# Commands

**On this page**

Command delays are absolute, they’re not related to each other. You can think of them as a timeline, where they don’t affect each other in any way.

**Example 1:** If you set up the first command to trigger at 1000ms and the second command to trigger at 1000ms, both commands will trigger at 1000ms, one right after another (in this case order matters), exactly 1000ms from when the button was pressed.

**Example 2:** If you set up your first command to trigger at 5000ms and your second command to trigger at 2000ms, the second command will be triggered exactly 2000ms from when you pressed the button and then first command will be triggered exactly 3000ms after it (5000ms from when you pressed the button).

**The command delay is superior to the command order, which means that a second command with a shorter delay will be always triggered before the first command with a longer delay.**

**shorter or the same delay**as all the other commands in the IF block. Otherwise the condition will be completely ignored and the block commands will be always executed.

Command delays must be set when you’re creating your button. If you want the delay to be different each time, you can use Statement: Re-enable if and execute the particular command only after the specified condition changes.

String in a programming language is a sequence of characters. It is used to represent text rather than numbers.

Strings are contained within a pair of double quotes, i.e. `"Cat"`

or `"Hello World"`

.

Strings can contain numbers, however you must realize that `"5"`

doesn’t have the value of 5, it has the value of 0, the same as `"a"`

does.

You cannot add strings either, i.e. `"12" + "34"`

isn’t `"46"`

, it’s `"1234"`

. `12 + 34`

is `46`

.

If you wish to convert a string to a number, you can use Math: String to Real command.

`"Hello World"`

.
Operator | Description | Example |
---|---|---|

= | Equal. Real values or strings. Strings need to be wrapped in double quotes. `x = y` |
`x = 7` , `x = "Hello World"` |

+= | Addition. Real values or strings. Strings need to be wrapped in double quote. Same as `x = x + y` |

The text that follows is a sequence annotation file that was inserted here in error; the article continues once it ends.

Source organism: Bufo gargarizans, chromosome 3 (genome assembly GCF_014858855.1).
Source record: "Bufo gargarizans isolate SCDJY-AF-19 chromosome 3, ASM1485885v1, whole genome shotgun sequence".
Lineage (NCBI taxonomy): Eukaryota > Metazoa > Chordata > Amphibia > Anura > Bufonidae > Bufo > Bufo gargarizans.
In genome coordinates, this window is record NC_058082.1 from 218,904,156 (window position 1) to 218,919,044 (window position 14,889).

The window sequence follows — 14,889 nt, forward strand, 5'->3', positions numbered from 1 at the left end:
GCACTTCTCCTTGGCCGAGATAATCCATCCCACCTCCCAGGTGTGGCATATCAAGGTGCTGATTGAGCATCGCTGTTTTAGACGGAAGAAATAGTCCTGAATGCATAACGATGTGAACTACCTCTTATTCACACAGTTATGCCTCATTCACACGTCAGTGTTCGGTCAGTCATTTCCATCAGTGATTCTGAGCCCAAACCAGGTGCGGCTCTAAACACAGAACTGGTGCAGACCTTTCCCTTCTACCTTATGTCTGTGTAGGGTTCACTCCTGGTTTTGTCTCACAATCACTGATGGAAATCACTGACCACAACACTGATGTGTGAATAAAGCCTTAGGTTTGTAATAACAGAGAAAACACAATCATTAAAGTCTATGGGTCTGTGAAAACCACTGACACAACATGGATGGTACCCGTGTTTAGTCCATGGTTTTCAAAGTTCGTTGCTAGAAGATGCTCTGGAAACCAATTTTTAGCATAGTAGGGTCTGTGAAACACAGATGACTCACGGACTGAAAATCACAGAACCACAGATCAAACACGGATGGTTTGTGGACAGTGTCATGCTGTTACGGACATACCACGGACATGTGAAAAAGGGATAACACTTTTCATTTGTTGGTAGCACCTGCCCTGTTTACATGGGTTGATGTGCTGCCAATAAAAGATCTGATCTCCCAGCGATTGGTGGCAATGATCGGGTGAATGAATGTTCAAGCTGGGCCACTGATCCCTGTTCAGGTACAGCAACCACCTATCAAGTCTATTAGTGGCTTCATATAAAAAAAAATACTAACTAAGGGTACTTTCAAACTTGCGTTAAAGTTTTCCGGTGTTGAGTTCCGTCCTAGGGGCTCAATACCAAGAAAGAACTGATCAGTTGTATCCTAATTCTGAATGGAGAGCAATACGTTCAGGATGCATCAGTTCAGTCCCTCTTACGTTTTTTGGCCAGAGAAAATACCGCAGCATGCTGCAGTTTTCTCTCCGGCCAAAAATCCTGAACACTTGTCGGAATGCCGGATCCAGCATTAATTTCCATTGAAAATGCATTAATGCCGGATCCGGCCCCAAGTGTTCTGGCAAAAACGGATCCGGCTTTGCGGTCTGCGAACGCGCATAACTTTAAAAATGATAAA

`7 += 2` = 9 `"Hello" += "World"` = “Hello World” |

-= | Subtraction. Real values only. Same as `x = x - y` |
`7 -= 2` = 5 |

Multiply | Multiplication *=. Real values only. Same as `x = x * y` |
`7 *= 2` = 14 |

Divide | Division /=. Real values only. Same as `x = x / y` |
`7 /= 2` = 3.5 |

DIV | Integer division. Real values only. Same as division, but the remainder is discarded. | `7 DIV 2` = 3 |

MOD | Modulus. Real values only. Returns the remainder of division. | `7 MOD 2` = 1 |

&= | Bitwise AND. Real values only. Same as `x = x & y` |
`7 &= 2` = 2 |

^= | Bitwise XOR. Real values only. Same as `x = x ^ y` |
`7 ^= 2` = 5 |

|= | Bitwise OR. Real values only. Same as `x = x | y` |
`7 |= 2` = 7 |

Cos | Returns a numeric value between -1 and 1, which represents the cosine of the angle given in radians. | `Cos 90` = -0.45 |

Sin | Returns a numeric value between -1 and 1, which represents the sine of the angle given in radians | `Sin 90` = 0.89 |

Tan | Returns a numeric value that represents the tangent of the angle. Tan = Sin/Cos. | `Tan 90` = -2.00 |

You can execute complex math operations in every parameter box, using a mix of variables and real values.

- Each time you want LB to execute any kind of math, you need to wrap the whole sequence in parentheses:
`(some math operation)`

, for example`(variable+3*5+round(variable2))`

or`(variable+10)`

. - If you just want to insert a stack or variable name, it still needs to be wrapped in
`( )`

, for example`(variable)`

. - For stacks you can use
`([x]stackname)`

where x is the position of the stack value. - There is a maximum of 256 characters per input box.

Operator | Name | Example (without parentheses) |
---|---|---|

+ | Add | `3+2` |

- | Subtract | `3-2` |

/ | Divide (including decimals) | `3/2` = 1.5 |

* | Multiply | `3*2` = 6 |

^ | XOR | `3^2` = 1 |

| | OR | `3|2` = 3 |

& | AND | `3&2` = 2 |

$ | Hexadecimal | `$FFF` = 4095 |

round() | Round to nearest integer | `round(3.4)` = 3 |

ceil() | Ceil (Round up) | `ceil(3.4)` = 4 |

floor() | Floor (Round down) | `floor(3.8)` = 3 |

mod | Modulus (division remainder). Space required before and after mod. | `7 mod 3` = 1 or `(7+3) mod (2+4)` = 4 |

div | Divide (no decimals). Space required before and after div. | `7 div 3` = 2 or `(7+3) div (2+4)` = 1 |

Applies to all Statement commands.

Operator | Description | Example |
---|---|---|

== | Equal. Checks whether the variables are equal. Real values or strings. Strings need to be wrapped in “ “. |
`1 == 3` = false `"Hello" == "Hello"` = true |

!= | Not Equal. Checks whether the variables are not equal. Real values or strings. Strings need to be wrapped in “ “. |
`1 != 3` = true `"Hello" != "Hello"` = false |

> | Greater than. Checks whether the variable is greater than the second variable/value. Real values only. |
`1 > 3` = false `3 > 2` = true |

< | Less than. Checks whether the variable is less than the second variable/value. Real values only. |
`1 < 3` = true `3 < 2` = false |

>= | Greater than or equal. Checks whether the variable is greater than or equal to the second variable/value. Real values only. |
`1 >= 3` = false `3 >= 3` = true |

<= | Less than or equal. Checks whether the variable is less than or equal to the second variable/value. Real values only. |
`1 <= 3` = true `3 <= 3` = true |